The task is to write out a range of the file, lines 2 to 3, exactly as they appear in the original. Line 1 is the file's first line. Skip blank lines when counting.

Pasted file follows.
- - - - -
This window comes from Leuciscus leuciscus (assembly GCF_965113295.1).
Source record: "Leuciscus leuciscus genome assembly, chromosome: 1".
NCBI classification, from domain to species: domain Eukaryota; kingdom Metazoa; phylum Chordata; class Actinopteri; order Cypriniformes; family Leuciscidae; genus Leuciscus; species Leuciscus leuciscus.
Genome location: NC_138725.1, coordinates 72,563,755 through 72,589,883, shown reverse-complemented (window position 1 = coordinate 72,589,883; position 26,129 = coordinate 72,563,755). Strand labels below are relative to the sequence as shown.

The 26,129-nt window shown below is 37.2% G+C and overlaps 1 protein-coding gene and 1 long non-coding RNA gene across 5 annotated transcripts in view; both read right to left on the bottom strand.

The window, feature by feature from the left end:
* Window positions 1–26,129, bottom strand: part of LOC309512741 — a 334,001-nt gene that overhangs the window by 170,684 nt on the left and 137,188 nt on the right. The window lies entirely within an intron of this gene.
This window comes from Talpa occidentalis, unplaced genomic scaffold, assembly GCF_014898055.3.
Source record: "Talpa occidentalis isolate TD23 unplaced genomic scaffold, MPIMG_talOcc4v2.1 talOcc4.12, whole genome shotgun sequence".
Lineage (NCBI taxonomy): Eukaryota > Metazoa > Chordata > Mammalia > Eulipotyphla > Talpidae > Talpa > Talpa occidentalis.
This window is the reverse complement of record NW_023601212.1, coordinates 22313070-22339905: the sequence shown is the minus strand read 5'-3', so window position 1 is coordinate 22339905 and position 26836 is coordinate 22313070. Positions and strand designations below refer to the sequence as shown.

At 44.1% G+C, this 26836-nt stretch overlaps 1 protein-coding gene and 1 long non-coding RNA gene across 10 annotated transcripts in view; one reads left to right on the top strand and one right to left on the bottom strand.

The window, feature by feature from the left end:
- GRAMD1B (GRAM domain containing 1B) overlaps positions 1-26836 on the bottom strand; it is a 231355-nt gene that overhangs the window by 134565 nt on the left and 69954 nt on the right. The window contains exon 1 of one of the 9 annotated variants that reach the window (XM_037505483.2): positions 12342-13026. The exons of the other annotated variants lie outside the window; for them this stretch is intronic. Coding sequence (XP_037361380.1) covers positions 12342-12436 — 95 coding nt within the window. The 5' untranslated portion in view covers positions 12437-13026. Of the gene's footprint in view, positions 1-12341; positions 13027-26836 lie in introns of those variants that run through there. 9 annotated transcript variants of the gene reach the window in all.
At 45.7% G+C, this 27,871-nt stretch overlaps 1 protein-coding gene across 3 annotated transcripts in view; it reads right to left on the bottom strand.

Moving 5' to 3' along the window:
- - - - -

Source record: "Leuciscus leuciscus genome assembly, chromosome: 1".
NCBI classification, from domain to species: domain Eukaryota; kingdom Metazoa; phylum Chordata; class Actinopteri; order Cypriniformes; family Leuciscidae; genus Leuciscus; species Leuciscus leuciscus.